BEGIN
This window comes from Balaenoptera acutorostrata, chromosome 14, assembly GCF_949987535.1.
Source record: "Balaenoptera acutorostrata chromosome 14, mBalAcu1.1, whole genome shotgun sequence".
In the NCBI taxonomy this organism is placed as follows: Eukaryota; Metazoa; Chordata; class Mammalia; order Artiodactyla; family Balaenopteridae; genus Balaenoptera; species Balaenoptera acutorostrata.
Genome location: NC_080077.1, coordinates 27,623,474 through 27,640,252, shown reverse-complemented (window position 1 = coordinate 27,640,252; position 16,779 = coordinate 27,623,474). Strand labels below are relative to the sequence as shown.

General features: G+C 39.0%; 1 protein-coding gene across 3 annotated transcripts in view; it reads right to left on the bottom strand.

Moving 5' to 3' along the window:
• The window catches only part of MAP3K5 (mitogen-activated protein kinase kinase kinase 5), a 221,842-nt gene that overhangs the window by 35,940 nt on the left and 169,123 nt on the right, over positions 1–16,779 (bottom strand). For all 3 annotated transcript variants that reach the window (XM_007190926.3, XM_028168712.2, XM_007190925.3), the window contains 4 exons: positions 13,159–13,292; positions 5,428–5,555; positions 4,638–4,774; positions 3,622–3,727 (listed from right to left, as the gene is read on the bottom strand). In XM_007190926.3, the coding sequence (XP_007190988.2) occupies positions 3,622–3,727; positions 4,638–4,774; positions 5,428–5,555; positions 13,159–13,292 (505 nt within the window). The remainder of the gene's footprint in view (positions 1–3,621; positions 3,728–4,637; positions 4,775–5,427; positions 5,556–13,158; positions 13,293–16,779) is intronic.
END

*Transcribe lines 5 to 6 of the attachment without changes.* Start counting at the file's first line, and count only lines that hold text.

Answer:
General features: G+C 39.0%; 1 protein-coding gene across 3 annotated transcripts in view; it reads right to left on the bottom strand.

Moving 5' to 3' along the window: